This year's conference promises to yield more and deeper collaborative efforts between researchers and clinicians as bonds are formed among individuals who have a certain like-mindedness. More importantly, these individuals are not confused about whether this illness exists, nor are they disbelieving of the serious nature of this illness. None of these presenters have to be convinced that these patients are seriously ill and debilitated with measurable immunological abnormalities.
Dr. James Baraniuk will not be able to return this year - as he has a conflicting engagement. I was able to speak at some length with Dr. Baraniuk at the FDA. His brain research is terrifically exciting. In presentation, Dr Baraniuk generates a certain confidence and clarity. I have long felt that Dr. Baraniuk's research is going to have a profound impact in the field. His most recent study can be read here. I understand that other papers will be forthcoming. His NIH grants are continuing at a sufficient level where his research can be ongoing.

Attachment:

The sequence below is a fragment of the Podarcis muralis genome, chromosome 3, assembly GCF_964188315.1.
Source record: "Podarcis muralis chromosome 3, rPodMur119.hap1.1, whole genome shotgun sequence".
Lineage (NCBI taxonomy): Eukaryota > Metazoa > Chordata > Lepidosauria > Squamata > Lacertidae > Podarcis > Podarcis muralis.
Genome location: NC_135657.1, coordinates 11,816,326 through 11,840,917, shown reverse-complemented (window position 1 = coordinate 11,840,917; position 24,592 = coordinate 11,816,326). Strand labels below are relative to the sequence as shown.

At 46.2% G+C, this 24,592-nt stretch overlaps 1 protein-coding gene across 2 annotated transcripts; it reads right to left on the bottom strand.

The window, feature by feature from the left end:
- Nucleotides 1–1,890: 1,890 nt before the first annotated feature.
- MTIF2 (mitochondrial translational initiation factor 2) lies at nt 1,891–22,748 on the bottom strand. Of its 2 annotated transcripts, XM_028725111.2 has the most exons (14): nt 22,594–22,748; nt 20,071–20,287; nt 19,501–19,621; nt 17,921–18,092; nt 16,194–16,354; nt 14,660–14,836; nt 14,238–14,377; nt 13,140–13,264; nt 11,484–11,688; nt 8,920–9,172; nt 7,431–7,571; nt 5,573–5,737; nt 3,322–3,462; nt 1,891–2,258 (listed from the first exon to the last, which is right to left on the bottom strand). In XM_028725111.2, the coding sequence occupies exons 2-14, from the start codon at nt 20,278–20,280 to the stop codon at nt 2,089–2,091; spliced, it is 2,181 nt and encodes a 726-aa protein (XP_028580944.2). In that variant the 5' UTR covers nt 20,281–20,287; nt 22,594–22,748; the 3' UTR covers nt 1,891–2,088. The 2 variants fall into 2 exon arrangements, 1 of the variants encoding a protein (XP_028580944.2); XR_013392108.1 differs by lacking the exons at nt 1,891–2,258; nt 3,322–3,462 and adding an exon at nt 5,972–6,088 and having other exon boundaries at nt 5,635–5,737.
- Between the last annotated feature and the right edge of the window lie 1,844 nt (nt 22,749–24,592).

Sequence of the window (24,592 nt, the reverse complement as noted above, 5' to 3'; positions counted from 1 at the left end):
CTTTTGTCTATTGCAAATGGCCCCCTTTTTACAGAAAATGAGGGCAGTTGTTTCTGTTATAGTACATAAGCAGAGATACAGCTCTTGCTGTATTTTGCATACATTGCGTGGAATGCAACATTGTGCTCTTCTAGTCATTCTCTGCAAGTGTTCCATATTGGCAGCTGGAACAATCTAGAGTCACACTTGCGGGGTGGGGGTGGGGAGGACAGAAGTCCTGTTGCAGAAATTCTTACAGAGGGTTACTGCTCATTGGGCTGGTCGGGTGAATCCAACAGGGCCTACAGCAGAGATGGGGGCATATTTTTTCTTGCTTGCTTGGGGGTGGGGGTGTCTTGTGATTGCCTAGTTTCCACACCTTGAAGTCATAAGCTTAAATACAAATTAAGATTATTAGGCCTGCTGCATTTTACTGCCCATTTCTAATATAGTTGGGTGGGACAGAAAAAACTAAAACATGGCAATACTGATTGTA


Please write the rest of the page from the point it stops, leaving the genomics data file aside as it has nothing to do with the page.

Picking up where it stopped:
Fortunately Dr. Baraniuk's colleague Dr. Rakib Rayhan will be making a presentation at the InvestinME conference. From the InvestinME website: "Dr. Rayhan's desire is to identify potential biomarkers that provide objective support to disease criteria and that are translated into new and affordable therapies leading to a better quality of life for patients."